“If you’re limited in what you can do [on the publicity trail], eventually the public figures it out,” says the last source. “She’s in a busy market with Katy Perry, Lady Gaga, and Ke$ha. There’s a lot of artists in that lane. It’s hard to keep putting Band-Aids on and hoping the problem goes away. Eventually, the public figures it out.”
Maybe so, but what’s most surprising is that many in the industry continue to believe Spears’ career will be just fine whether or not the public believes that she’s gotten her marbles back and and whether or not there’s an ethical problem with all these people around Spears trying to make money off a woman who may be psychologically disturbed and is certainly ambivalent about her fame.
Already, Femme Fatale’s first single, “Hold It Against Me,” went to No. 1 on the Billboard charts. And buzz on its follow-up, “ Till the World Ends” is largely positive. Further, a surprise performance by Spears at a Vegas nightclub Friday night seemed to go well enough, though Spears continues to show little of the incredible dancing technique she possessed in the earlier days of her career. (She also does not seem to be singing much of anything, although that was pretty much always the case.)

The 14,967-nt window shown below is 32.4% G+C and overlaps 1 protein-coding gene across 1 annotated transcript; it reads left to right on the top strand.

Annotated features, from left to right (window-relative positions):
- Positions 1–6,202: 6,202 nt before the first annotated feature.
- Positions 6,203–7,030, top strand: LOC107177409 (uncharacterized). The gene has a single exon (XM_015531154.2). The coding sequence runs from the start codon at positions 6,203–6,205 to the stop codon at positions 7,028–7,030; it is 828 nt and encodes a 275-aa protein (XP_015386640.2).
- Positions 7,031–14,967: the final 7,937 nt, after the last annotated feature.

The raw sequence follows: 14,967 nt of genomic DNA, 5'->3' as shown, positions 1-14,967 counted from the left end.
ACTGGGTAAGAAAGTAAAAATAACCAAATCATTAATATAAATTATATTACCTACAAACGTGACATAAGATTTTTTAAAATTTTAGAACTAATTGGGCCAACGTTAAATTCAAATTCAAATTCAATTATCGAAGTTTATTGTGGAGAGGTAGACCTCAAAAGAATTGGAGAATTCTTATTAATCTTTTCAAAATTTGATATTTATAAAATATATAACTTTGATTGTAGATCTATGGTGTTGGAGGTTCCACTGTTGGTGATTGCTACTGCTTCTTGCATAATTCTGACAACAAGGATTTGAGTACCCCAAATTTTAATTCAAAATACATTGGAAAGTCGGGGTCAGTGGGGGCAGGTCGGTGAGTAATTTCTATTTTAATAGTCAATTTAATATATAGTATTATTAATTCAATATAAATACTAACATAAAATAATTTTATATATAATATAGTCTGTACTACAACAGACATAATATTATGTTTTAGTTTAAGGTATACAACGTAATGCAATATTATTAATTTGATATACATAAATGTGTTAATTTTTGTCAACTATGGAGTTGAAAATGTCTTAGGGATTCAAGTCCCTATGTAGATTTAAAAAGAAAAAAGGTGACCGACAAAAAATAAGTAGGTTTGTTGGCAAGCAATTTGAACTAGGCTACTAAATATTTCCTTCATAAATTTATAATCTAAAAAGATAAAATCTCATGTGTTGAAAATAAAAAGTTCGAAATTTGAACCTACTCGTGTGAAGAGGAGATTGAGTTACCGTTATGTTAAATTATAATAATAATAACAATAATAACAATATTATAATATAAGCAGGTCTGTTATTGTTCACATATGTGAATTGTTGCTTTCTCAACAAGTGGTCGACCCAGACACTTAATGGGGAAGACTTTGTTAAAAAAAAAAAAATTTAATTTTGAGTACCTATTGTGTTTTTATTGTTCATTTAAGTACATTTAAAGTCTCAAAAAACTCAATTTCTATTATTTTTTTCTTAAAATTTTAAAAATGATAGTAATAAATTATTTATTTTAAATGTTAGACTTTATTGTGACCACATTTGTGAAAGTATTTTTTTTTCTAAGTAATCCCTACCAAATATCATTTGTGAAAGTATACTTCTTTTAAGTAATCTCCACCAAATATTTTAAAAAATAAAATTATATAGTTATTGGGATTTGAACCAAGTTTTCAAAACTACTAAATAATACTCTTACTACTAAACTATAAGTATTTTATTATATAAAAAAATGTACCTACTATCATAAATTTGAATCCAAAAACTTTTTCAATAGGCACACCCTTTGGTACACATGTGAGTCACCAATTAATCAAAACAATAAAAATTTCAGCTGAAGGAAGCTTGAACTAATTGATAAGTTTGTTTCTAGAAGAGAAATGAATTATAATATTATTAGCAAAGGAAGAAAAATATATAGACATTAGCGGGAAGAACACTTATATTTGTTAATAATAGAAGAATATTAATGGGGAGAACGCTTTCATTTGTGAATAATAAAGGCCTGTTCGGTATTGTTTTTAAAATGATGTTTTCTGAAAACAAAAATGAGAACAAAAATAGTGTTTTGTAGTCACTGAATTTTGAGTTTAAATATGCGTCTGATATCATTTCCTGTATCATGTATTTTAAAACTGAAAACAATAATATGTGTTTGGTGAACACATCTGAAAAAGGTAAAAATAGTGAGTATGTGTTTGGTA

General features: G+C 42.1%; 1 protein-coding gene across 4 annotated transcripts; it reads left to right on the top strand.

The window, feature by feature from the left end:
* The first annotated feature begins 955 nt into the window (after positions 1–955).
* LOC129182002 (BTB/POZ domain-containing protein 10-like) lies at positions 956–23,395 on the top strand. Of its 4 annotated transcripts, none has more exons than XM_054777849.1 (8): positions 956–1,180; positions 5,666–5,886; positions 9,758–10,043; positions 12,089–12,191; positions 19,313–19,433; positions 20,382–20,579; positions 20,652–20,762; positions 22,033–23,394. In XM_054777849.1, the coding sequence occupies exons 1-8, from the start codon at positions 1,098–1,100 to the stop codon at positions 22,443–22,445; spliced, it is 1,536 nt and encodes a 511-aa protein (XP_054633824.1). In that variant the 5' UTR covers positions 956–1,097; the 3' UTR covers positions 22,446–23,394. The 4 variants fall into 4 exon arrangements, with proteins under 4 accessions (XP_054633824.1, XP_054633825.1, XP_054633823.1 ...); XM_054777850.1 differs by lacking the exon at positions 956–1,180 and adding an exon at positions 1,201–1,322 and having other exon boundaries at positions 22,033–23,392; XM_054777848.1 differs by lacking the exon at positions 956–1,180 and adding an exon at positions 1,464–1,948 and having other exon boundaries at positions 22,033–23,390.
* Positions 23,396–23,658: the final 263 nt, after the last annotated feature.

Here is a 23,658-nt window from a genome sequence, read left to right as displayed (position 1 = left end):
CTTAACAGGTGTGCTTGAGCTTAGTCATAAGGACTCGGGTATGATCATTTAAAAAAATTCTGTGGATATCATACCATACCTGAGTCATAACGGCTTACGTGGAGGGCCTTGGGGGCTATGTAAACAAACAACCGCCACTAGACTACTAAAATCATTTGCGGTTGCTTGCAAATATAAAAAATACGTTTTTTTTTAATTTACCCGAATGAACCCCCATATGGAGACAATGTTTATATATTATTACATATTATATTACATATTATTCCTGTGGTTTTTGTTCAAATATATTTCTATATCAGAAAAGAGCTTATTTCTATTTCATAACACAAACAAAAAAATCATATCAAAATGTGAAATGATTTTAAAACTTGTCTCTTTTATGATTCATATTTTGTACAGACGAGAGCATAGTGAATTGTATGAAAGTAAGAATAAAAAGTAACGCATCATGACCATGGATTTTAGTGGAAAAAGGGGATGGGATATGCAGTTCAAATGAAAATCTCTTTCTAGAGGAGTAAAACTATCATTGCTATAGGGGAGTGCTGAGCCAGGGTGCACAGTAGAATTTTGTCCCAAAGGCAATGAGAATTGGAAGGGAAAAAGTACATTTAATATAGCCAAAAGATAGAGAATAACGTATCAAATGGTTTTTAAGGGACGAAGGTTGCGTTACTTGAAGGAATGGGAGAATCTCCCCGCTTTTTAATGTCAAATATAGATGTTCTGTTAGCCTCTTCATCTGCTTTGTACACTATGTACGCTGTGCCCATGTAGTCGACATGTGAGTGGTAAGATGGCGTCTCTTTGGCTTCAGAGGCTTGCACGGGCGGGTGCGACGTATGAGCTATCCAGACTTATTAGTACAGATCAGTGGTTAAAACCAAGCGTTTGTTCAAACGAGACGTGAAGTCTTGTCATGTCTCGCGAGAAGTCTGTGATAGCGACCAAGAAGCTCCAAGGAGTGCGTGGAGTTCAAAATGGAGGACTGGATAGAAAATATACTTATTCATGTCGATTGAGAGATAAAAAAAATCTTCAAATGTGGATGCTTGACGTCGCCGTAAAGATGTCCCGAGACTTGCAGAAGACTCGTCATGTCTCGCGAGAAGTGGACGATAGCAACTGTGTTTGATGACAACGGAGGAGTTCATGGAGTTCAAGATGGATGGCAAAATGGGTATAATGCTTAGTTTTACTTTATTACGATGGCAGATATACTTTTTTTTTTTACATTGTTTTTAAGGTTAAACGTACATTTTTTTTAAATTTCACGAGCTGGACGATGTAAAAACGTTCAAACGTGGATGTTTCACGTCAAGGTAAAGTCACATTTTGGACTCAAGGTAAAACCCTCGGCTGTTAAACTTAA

“I think she’ll do well” with this album, says Bob Lefsetz, writer of an industry newsletter that’s big with A&R types. “She’s a brand name and she’s working with the best people in the business.” (These folks include Dr. Luke, who produced much of the album and is currently the most in-demand producer in the industry.)
As Lefsetz sees it, Spears has always appeared to be a tool of marketing people, an “inanimate object” who is largely presented as such. “She works with these people who churn it out, there’s no soul, the records come and go…Everyone knew Madonna was intelligent. She was a phenomenal marketer. No one believes Britney is pulling the strings… You just don’t want to take her too seriously.”
Jacob Bernstein is a senior reporter at The Daily Beast. He has also written for New York magazine, Paper, and The Huffington Post.